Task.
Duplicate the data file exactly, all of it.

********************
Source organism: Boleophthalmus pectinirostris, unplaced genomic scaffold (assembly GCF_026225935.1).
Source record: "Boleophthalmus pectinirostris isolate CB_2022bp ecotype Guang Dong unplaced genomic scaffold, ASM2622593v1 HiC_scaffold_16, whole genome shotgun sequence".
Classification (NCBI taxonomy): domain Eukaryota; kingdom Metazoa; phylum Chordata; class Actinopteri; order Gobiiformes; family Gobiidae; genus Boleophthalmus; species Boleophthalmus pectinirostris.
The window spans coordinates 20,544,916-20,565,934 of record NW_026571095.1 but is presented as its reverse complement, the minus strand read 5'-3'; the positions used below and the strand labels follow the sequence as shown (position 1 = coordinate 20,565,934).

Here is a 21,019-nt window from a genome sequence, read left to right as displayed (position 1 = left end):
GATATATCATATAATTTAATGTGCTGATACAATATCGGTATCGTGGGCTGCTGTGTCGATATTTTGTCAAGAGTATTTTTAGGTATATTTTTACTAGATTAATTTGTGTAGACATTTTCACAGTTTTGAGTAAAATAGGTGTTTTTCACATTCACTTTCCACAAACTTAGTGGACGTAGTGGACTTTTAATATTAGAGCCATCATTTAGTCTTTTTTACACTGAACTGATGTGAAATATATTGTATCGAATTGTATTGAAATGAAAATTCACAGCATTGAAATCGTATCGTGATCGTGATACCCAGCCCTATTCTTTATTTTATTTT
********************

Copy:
Source organism: Boleophthalmus pectinirostris, unplaced genomic scaffold (assembly GCF_026225935.1).
Source record: "Boleophthalmus pectinirostris isolate CB_2022bp ecotype Guang Dong unplaced genomic scaffold, ASM2622593v1 HiC_scaffold_16, whole genome shotgun sequence".
Classification (NCBI taxonomy): domain Eukaryota; kingdom Metazoa; phylum Chordata; class Actinopteri; order Gobiiformes; family Gobiidae; genus Boleophthalmus; species Boleophthalmus pectinirostris.
The window spans coordinates 20,544,916-20,565,934 of record NW_026571095.1 but is presented as its reverse complement, the minus strand read 5'-3'; the positions used below and the strand labels follow the sequence as shown (position 1 = coordinate 20,565,934).

Here is a 21,019-nt window from a genome sequence, read left to right as displayed (position 1 = left end):
GATATATCATATAATTTAATGTGCTGATACAATATCGGTATCGTGGGCTGCTGTGTCGATATTTTGTCAAGAGTATTTTTAGGTATATTTTTACTAGATTAATTTGTGTAGACATTTTCACAGTTTTGAGTAAAATAGGTGTTTTTCACATTCACTTTCCACAAACTTAGTGGACGTAGTGGACTTTTAATATTAGAGCCATCATTTAGTCTTTTTTACACTGAACTGATGTGAAATATATTGTATCGAATTGTATTGAAATGAAAATTCACAGCATTGAAATCGTATCGTGATCGTGATACCCAGCCCTATTCTTTATTTTATTTT